Live-coding session of Robot Framework on Mac

Back in november, I hosted a talk at SoftShake. Like mentioned in my feedback post, I included some live-coding during the session. For the record, I’d like to share the set of tools I used to be comfortable doing this Robot Framework live-coding on my Mac.

1) Screen resolution: once plugged to the projector, the resolution available suddenly become very low. So it is important to rehearse the session using this low resolution, otherwise it will be very disturbing on the actual day. Choosing the largest display in Preference should get a resolution close to the projector if we don’t have access to one.


2) Window manager: I use Spectacle to quickly change windows arrangement setup. There are keyboard shortcuts to display windows on full, half or quarter of the screen. Once you get used to it, you can very quickly set 4 different windows in a couple of seconds on the screen.


3) Terminal  : I use iTerm2. In order to quickly get 4 small shell windows, I place them on the screen using Spectacle and save the window arrangement in iTerm2. Then I can associate a keyboard shortcut to this arrangement to get it very quickly during the presentation.

iterm2 restore windows arrangment


4) Text Editor. I use Textmate 2 (pre-built version here) with the Robot Framework Bundle. The bundle offers some keyboard shortcuts like *s⇥ which insert the *** settings *** header and nice color highlighting . There is no keyword completion though…



5) Live execution of the test. I wanted to obtain an effect similar to infinitest plugin with which each time a change is made on the source code, Infinitest runs the tests in the IDE. So I installed fswatch to run a script every time a directory content would be modified (i.e. every time my test would be updated) and created a small script that would be launch in such an event (script does clear + launch Robot).



So, I chosed to display 4 windows during the live-coding:
1) top-left: live-execution of Robot Framework
2) top-right: source code of the Test modified live
3) bottom-left: Software Under Test. Jenkins for this session (either file structure or the UI)
4) bottom-right: web browser with Robot Framework Library documentations to show the keywords I used in my code.



During the session, the test regularly went from green to red when I added a not-yet-created keyword or used a keyword in a library I forgot to import. So the idea was to save the file as often as possible to see the result change color at the same time.

An idea for a future session could be to do the full BDD-TDD test-code-refactor cycle:
– show a spec of dev to do
– write the failing functional test with Robot
– write the failing unit test in Java with any unit test framework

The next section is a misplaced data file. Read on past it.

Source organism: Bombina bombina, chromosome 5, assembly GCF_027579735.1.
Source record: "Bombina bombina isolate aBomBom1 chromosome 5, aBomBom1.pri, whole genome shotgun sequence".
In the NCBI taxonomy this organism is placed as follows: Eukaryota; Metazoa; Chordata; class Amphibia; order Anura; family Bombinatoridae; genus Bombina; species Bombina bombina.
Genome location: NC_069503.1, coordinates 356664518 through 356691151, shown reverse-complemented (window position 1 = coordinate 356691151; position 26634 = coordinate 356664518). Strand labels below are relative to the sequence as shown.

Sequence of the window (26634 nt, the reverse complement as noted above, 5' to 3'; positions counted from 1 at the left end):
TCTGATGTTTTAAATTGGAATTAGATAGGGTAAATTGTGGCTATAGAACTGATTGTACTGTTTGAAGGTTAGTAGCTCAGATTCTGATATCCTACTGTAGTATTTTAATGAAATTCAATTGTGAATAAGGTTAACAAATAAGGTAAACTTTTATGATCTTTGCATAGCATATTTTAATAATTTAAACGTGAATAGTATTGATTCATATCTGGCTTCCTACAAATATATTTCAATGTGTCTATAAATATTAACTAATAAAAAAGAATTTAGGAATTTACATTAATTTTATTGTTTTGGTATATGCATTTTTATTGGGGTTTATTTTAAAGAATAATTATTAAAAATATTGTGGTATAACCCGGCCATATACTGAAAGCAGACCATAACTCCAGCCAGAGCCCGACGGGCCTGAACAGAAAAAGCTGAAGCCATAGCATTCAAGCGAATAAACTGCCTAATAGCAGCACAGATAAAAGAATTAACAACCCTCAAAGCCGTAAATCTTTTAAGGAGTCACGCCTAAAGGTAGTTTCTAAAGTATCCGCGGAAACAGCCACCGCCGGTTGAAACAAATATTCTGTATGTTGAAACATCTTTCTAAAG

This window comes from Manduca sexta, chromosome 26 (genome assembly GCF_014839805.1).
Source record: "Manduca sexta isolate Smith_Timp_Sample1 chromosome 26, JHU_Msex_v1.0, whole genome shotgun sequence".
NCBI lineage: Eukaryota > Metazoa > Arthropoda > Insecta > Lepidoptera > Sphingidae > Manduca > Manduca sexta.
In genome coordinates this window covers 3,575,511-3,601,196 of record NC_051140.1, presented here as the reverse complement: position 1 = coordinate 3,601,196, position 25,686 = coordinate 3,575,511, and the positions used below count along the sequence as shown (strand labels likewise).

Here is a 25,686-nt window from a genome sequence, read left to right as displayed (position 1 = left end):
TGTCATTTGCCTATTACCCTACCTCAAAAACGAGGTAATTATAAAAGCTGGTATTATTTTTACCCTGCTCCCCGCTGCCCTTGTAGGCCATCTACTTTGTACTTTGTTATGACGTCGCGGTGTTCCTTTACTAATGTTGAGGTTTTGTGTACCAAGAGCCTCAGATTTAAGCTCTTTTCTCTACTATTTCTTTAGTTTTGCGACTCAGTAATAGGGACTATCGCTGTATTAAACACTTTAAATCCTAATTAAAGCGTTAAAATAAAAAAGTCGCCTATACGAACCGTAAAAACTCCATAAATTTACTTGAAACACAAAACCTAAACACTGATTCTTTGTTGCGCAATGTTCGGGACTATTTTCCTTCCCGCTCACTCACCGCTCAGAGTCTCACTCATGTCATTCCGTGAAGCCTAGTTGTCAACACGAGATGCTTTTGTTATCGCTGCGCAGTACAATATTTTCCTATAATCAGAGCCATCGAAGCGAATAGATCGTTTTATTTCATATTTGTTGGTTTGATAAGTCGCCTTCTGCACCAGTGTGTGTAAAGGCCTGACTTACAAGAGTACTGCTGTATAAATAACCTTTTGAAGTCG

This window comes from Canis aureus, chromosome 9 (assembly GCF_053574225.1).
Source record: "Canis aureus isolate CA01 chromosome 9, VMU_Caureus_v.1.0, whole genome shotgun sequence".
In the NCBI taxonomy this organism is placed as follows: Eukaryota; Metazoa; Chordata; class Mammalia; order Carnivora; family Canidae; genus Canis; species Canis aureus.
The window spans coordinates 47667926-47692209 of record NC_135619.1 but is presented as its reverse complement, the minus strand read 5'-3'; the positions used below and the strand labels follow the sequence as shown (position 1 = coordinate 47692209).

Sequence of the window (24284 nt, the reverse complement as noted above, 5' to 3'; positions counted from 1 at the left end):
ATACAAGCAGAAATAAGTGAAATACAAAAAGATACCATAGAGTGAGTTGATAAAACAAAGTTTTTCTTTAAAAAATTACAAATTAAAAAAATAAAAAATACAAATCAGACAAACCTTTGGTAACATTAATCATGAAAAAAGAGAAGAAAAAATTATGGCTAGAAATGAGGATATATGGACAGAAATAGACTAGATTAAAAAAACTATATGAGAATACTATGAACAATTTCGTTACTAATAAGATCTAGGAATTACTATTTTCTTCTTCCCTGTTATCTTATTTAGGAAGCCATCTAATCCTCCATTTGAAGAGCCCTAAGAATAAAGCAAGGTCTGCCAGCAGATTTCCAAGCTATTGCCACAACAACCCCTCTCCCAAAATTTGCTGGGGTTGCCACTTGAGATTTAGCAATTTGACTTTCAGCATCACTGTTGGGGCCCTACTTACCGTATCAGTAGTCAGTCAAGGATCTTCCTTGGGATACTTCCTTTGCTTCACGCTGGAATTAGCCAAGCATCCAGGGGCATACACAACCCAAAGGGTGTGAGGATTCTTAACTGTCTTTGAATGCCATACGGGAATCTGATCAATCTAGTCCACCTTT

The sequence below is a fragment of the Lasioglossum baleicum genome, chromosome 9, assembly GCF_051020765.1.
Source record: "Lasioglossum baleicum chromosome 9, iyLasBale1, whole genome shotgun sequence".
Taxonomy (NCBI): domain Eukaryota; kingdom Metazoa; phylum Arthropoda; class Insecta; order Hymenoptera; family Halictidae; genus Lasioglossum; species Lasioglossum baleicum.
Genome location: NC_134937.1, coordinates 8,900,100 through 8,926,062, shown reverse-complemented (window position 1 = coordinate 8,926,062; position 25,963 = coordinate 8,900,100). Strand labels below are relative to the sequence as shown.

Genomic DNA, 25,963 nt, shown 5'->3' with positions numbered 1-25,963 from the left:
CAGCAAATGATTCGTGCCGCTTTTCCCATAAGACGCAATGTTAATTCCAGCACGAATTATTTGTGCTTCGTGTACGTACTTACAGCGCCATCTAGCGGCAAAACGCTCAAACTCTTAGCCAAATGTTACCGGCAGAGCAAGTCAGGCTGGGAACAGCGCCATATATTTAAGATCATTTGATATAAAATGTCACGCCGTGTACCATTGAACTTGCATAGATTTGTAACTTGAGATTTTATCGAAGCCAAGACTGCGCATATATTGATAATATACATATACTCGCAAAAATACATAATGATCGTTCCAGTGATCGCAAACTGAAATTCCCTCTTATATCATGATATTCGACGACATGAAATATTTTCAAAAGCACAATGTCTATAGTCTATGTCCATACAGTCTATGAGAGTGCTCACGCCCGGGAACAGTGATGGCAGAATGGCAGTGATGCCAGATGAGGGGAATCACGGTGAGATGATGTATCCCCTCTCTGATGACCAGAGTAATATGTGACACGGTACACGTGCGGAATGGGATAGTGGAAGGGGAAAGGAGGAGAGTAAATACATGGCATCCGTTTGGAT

– write the minimal code to get the unit test green
– refactor the code and the test
– launch the functional test and update the code to make it green if it is still red

This could even be performed by 2 people: one QA and one dev… Will see if I ever try this!

Agile Grenoble 2013

Last week I went to Agile Grenoble Conference. The whole day was of very good quality. I was lucky with my choice of sessions and shared my day between good discussions and great talks.

My menu was:
Kanban by Romain Couturier
Testing and refactoring legacy code by Sandro Mancuso
 Functional Programming by Neil Ford
 TDD by Michael Borde
 Angular + Jersey by Laurent Leseigneur and Olivier Cuenot

All of them were very interesting but I was really bluffed by Sandro’s performance.
His slides can be seen here (with video at the very last slide):

That is really the kind of session I am looking for:
1) just a couple of main messages (“testing from shortest branch, refactoring from deepest one) during 5 minutes
2) live coding with some best practices, tips and personal opinions
And this was also very motivating to become more fluent with an IDE as part of the performance was the advanced usage of Eclipse, which for a Java developer is a real add-on.

Before the keynote of the afternoon, organizers found a great way to read the whole 12 principles of the Agile manifesto to the full audience of the conference. Strangely enough, I think it was the first time I heard the 12 principles read totally during the conference after 5 editions. The idea was that every person in the room had received a cup with 3 sentences from the manifesto. When our sentences were read, we got to sit. After the 12, a group of 10 people remained standing and they had to go on stage to read the sentence they had on their cup. Those were fake sentences like “company result is the primary measure of progress”. Very clever game!

This year I was a full visitor: I was neither organizing nor presenting. So thanks to all the contributors of this great day and I hope to give a help one way or another next year!